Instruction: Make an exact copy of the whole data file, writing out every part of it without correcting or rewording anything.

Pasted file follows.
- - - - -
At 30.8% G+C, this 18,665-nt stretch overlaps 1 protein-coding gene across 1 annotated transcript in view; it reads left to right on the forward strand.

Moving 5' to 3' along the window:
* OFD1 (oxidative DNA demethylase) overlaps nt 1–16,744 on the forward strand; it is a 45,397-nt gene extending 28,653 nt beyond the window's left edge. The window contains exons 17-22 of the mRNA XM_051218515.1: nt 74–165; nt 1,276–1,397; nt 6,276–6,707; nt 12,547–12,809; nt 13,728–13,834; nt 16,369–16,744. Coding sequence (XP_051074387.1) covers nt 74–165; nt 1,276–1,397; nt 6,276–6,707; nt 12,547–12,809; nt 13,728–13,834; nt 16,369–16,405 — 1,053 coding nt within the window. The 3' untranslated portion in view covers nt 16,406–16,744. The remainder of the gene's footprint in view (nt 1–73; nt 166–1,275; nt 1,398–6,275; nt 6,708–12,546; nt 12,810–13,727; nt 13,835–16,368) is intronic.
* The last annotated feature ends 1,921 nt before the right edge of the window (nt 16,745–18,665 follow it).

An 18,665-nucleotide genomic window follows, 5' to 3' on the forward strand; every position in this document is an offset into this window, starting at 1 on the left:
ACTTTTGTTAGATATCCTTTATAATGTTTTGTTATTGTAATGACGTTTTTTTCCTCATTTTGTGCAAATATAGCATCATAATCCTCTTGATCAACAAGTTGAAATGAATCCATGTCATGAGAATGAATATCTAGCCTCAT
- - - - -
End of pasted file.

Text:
At 30.8% G+C, this 18,665-nt stretch overlaps 1 protein-coding gene across 1 annotated transcript in view; it reads left to right on the forward strand.

Moving 5' to 3' along the window:
* OFD1 (oxidative DNA demethylase) overlaps nt 1–16,744 on the forward strand; it is a 45,397-nt gene extending 28,653 nt beyond the window's left edge. The window contains exons 17-22 of the mRNA XM_051218515.1: nt 74–165; nt 1,276–1,397; nt 6,276–6,707; nt 12,547–12,809; nt 13,728–13,834; nt 16,369–16,744. Coding sequence (XP_051074387.1) covers nt 74–165; nt 1,276–1,397; nt 6,276–6,707; nt 12,547–12,809; nt 13,728–13,834; nt 16,369–16,405 — 1,053 coding nt within the window. The 3' untranslated portion in view covers nt 16,406–16,744. The remainder of the gene's footprint in view (nt 1–73; nt 166–1,275; nt 1,398–6,275; nt 6,708–12,546; nt 12,810–13,727; nt 13,835–16,368) is intronic.
* The last annotated feature ends 1,921 nt before the right edge of the window (nt 16,745–18,665 follow it).

An 18,665-nucleotide genomic window follows, 5' to 3' on the forward strand; every position in this document is an offset into this window, starting at 1 on the left:
ACTTTTGTTAGATATCCTTTATAATGTTTTGTTATTGTAATGACGTTTTTTTCCTCATTTTGTGCAAATATAGCATCATAATCCTCTTGATCAACAAGTTGAAATGAATCCATGTCATGAGAATGAATATCTAGCCTCAT